By the dawn of the new millennium, we were just a few individuals left, trying to grapple with the reality of social existence and political developments in our country. Some of our members have had to go back to school, taking up teaching appointments at some universities, some are grappling with the realities of survival and existence in our kind of society. I personally have been having health challenges – it’s not something I want to broadcast – but I’ve been having some health challenges. Between 2007 and 2009, I had serious health challenges. For me, I find that it is impossible to recreate Awareness League in the circumstances that we find ourselves in today.

So perhaps, I said to myself, we cannot recreate Awareness League, but we must maintain some form of interaction among ourselves, we must continue to interact with others in civil society. We must continue to engage, even with those in power, in some form of call to account. And we must devise more realistic ways of being relevant in society and trying to make a difference in our respective communities and in society at large.

So I have since then, gone into trying to join hands with some people in trying to create a non-governmental organisation known as Tropical Watch. Concerned essentially with issues of sustainable development and environment, including climate change. In the process also we have been drawn into some anti-corruption fights, anti-corruption struggles in our society. Because we find that one of the greatest threats to sustainable development is corruption. Corruption makes it impossible for resources to be allocated in a judicial, transparent manner. Such that all sectors of the economy, all sectors of the society, would benefit. It is corruption that makes it impossible for governments to check uncontrolled logging in different communities for instance. It is corruption that makes it impossible for contacts awarded for road construction, for provision of water, for sanitation and things like that to be exhibited. In so far as corruption exists, it is impossible to create a harmonious balance between resource utilization and the existence of our environment and societies. So these are some of the things that I personally, in conjunction with some other friends and like-minded individuals, have been trying to create.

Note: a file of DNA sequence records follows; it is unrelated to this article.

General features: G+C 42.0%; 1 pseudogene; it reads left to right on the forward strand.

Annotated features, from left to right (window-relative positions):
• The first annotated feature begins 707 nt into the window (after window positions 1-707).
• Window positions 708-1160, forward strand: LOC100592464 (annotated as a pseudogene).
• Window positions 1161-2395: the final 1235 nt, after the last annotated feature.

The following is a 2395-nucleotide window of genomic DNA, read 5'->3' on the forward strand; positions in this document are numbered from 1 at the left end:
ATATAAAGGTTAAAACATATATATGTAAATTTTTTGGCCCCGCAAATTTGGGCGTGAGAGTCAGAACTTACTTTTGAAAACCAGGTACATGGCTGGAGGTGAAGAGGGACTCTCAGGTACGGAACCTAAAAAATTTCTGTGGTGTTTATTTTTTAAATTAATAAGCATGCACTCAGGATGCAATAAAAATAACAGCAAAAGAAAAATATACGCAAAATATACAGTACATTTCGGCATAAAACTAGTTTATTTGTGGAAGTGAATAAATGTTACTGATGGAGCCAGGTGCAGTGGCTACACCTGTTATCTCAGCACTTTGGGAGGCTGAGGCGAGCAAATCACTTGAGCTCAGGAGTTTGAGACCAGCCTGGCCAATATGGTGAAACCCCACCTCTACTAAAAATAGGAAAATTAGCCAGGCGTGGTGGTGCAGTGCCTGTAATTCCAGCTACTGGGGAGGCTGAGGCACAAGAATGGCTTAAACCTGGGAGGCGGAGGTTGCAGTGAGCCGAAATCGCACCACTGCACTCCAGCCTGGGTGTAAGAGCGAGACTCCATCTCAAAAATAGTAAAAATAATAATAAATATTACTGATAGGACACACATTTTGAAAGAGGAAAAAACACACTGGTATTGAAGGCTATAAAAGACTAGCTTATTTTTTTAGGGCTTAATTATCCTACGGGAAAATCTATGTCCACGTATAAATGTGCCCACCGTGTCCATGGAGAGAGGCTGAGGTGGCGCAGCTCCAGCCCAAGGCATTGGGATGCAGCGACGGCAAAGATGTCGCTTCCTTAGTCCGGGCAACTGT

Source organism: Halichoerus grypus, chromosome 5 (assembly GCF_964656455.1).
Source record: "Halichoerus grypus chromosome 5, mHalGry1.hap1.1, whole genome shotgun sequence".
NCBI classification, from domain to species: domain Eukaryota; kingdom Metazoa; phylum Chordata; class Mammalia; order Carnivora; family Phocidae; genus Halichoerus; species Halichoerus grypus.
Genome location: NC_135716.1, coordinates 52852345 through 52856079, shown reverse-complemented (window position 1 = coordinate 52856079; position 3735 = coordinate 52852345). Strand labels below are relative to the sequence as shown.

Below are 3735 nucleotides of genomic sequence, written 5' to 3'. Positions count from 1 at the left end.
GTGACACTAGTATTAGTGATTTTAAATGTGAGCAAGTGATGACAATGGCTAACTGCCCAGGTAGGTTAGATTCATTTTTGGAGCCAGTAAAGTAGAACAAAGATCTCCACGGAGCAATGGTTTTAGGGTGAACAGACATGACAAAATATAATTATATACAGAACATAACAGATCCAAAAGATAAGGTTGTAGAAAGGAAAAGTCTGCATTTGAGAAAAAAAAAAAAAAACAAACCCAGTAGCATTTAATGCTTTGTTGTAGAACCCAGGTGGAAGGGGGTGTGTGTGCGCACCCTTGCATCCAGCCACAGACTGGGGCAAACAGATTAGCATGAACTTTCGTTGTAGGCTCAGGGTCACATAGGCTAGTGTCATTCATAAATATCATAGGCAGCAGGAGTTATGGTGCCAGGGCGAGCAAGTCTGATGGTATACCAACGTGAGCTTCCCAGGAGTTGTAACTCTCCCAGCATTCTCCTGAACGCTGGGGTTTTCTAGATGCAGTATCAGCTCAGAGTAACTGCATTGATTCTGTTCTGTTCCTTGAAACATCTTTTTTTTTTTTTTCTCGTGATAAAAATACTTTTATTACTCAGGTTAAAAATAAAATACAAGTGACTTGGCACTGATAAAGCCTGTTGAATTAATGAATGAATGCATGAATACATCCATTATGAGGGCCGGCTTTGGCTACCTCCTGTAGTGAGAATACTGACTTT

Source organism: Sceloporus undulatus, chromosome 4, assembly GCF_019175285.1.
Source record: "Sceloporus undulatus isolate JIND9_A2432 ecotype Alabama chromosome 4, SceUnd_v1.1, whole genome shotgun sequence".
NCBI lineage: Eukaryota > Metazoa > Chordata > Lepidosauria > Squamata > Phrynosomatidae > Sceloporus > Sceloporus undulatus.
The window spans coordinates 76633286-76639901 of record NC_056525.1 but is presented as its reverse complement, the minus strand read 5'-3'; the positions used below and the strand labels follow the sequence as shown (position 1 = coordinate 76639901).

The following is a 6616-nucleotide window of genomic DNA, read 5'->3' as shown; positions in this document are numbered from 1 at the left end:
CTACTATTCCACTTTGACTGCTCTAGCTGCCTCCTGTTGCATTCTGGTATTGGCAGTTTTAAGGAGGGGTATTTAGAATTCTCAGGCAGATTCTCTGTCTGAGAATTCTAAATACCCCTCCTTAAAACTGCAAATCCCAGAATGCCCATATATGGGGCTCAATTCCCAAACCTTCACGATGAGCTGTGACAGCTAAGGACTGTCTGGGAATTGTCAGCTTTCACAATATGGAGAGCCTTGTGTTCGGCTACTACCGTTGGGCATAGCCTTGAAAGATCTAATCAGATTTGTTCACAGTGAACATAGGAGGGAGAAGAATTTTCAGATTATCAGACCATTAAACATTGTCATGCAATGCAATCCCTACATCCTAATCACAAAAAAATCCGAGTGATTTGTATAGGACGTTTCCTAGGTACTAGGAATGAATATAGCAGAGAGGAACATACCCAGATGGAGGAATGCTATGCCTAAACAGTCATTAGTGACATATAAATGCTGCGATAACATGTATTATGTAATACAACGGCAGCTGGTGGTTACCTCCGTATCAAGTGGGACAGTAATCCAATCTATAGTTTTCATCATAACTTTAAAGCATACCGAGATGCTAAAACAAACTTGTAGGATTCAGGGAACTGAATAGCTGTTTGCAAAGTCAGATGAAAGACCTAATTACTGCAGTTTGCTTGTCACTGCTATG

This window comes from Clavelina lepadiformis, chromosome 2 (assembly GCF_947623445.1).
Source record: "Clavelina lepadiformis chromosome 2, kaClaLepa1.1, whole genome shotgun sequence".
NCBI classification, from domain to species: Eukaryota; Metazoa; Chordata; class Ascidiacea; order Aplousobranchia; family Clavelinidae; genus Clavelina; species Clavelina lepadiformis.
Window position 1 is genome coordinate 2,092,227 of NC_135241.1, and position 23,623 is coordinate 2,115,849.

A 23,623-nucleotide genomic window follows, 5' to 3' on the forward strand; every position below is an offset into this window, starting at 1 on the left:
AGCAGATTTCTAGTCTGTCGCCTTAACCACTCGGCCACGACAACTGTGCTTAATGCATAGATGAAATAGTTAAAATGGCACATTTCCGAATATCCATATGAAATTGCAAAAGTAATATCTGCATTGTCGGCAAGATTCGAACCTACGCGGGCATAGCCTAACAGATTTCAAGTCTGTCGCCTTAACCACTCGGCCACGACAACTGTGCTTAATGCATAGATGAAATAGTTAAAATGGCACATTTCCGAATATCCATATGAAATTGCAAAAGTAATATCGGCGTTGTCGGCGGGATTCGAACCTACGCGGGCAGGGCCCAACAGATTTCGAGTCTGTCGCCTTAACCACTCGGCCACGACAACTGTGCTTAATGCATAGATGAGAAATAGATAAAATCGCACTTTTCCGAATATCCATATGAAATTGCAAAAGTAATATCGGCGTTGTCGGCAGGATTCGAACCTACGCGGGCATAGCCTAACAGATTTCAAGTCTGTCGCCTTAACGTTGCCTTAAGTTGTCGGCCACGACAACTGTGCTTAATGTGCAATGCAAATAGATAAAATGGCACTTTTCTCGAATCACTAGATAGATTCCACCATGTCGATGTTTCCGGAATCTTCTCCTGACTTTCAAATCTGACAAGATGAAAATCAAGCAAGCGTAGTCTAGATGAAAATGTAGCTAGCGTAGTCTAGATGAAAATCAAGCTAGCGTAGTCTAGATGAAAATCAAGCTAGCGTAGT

But it has not been easy. Because, like I told you, what happened to Awareness League is not unique – it happened to every single other civil society group, every other organic social organization in the country that took part in the anti-military struggle. I’ll give you another example, one of the largest NGOs in Nigeria over the past 15-20 years, has been the Civil Liberties Organisation. It was a body dedicated to fighting for human rights, constitutional rule, and fighting against police violence and all forms of violence against civilians, women and children. The Civil Liberties Organisation (CLO) grew in leaps and bounds so that they had offices in all different parts of Nigeria. But I can tell you: in the past seven or eight years, the CLO has almost been dead. Actually, what we are seeing is more or less a ghost, because there is no state in Nigeria where their office is functional any longer. The man who used to be the zonal director here in Enugu has virtually been left to fend for himself. They haven’t paid the rent on their office in the past five years. So what I’m trying to say is that what happened to Awareness League is what happened most other organizations. Even Tropical Watch is still trying to find its feet.

This is an excerpt from an interview with Sam, recorded in March 2012 in Enugu Nigeria. You can also read the full text or listen to the audio of the interview.